Yesterday I started playing the new game Dark Souls on the PS3 and the level designs in the game are very inspiring when it comes to planning out dungeons. One of the coolest things Dark Souls, and in fact many video games, does with its levels is interconnecting different areas in creative and unexpected ways. This is also an element that I see very rarely in tabletop RPG dungeon design, and that’s a disparity that I’d like to see changed.
Mike Shea talks to Chris Sims about designing effective encounters in D&D 4e.
In mid-December I received a great e-mail from a reader named Brian that I talk to regularly on my twitter account, he was planning for an upcoming D&D adventure and wanted some specific help with designing an encounter. I’m not sure what exactly prompted him to send it my way, but I was more than happy to read through and share some of my ideas to help spice up his encounter. Just today I received a follow up e-mail that he is planning to run the encounter tomorrow and that he wanted to run his updated encounter by me again. I was all to happy to oblige, and I also realized that the exchange of e-mails might be something some of you would be interested in seeing. So here it is, with his permission of course.
They say that there is no better teacher than failure. Let me show you how good a teacher I am.
Monsters can lose a battle before it begins if they have bad tactical positions. This is even truer with minions. Even if we assume, narratively, that your minions have no way to know they’re little competition for the characters, the creatures have a reason to seize tactical advantages.
Just like the epicure needs new and exciting experiences, numerous DMs among us need new ways to mix it up with minions. This is especially true if you feel your minions disappear too quickly to be interesting or seem to be no added challenge. I’m going to attempt to, as an infamous chef might say, help you to kick it up a notch . . . sometimes.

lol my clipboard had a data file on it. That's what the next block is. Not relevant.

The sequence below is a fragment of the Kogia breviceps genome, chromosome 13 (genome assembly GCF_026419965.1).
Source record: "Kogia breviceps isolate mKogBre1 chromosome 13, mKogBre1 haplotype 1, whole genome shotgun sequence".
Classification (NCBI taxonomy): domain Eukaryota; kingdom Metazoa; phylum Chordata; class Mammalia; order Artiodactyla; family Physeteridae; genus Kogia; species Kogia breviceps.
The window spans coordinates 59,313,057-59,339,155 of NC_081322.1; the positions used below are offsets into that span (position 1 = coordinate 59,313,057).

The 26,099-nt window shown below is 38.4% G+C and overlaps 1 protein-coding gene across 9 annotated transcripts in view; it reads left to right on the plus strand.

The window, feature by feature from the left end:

A minion is a tiny onion used for flavor, especially in soups. That’s what my father told me when I was a kid. Even then, though, the D&D game had imparted enough for me to see the lie and the humor. In fact, if analyzed closely, this quip from dear ol’ dad, and my assimilation of it, might explain a lot about me. Talk about analysis paralysis.
This final piece is all about the competition for your solos—the players and their characters. You design encounters to challenge those others at your game table, so almost all of this series has really been about them anyway. Rather than the mechanics of making and using solo creatures, this section focuses on engaging players, and keeping them that way, and allowing characters to shine against a solo.
DMing a solo is at least as rewarding as running encounters with more monsters. It can be even more satisfying, since a solo can and should evoke strong reactions from players as it deals out destruction. But running a solo requires extra care, especially if you’re using the creature as the lone menace in the fight. Make sure your aware of what your solo can and can’t do, then prepare for it.